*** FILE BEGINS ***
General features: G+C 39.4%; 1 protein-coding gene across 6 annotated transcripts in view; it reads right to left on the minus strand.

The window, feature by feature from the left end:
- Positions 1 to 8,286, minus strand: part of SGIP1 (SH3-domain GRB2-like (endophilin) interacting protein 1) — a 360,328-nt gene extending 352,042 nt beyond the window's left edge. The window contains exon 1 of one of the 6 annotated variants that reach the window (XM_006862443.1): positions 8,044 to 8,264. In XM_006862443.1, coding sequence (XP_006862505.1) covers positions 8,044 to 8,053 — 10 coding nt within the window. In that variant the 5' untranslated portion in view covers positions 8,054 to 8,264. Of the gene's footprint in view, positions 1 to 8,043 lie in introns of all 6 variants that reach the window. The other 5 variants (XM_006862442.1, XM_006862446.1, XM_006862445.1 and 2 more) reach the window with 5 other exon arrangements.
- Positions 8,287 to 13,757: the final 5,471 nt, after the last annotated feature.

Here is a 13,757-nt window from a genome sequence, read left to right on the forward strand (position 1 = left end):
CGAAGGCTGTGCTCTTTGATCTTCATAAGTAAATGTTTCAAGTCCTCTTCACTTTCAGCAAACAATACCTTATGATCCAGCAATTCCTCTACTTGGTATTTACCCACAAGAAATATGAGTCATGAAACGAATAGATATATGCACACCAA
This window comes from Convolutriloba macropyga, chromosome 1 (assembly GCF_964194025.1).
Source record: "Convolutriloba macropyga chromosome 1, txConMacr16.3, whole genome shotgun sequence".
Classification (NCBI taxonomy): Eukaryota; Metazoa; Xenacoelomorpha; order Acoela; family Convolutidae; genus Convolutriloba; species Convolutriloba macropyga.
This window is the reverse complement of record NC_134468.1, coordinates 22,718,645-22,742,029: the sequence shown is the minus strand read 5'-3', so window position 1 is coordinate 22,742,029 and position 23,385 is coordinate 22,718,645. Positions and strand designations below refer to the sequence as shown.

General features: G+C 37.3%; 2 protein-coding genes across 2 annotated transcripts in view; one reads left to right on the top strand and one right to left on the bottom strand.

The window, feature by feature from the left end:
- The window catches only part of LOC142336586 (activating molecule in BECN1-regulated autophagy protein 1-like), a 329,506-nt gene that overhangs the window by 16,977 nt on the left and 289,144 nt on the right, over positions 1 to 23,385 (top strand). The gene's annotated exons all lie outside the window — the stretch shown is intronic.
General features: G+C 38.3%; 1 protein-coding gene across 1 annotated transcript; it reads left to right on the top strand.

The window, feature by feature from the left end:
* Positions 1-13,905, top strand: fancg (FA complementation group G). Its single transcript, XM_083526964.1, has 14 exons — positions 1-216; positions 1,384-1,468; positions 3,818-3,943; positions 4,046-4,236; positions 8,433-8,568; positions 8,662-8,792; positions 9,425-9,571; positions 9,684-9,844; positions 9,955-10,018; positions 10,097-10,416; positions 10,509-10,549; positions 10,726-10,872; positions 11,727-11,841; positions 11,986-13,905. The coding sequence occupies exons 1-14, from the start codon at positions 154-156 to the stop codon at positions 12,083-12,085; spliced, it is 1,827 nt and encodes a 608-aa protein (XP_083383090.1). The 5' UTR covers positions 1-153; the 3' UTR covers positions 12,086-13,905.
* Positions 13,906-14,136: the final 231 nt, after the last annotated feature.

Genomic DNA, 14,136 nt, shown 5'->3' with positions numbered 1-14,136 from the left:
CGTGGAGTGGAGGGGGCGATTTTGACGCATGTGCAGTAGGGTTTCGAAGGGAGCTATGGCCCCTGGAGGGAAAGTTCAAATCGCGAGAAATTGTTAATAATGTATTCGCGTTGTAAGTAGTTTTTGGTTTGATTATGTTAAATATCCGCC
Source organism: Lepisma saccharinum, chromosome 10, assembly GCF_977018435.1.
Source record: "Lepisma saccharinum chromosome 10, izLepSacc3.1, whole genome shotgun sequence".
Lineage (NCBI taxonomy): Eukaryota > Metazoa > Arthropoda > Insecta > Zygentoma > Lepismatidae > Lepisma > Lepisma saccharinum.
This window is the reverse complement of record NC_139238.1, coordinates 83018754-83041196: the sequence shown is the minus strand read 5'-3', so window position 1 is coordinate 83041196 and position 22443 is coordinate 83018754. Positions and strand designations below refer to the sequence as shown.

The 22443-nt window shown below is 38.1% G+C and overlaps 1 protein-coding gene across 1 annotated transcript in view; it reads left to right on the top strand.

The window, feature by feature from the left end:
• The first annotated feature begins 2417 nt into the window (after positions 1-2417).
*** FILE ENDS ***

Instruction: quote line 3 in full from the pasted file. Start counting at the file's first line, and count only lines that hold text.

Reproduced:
- Positions 1 to 8,286, minus strand: part of SGIP1 (SH3-domain GRB2-like (endophilin) interacting protein 1) — a 360,328-nt gene extending 352,042 nt beyond the window's left edge. The window contains exon 1 of one of the 6 annotated variants that reach the window (XM_006862443.1): positions 8,044 to 8,264. In XM_006862443.1, coding sequence (XP_006862505.1) covers positions 8,044 to 8,053 — 10 coding nt within the window. In that variant the 5' untranslated portion in view covers positions 8,054 to 8,264. Of the gene's footprint in view, positions 1 to 8,043 lie in introns of all 6 variants that reach the window. The other 5 variants (XM_006862442.1, XM_006862446.1, XM_006862445.1 and 2 more) reach the window with 5 other exon arrangements.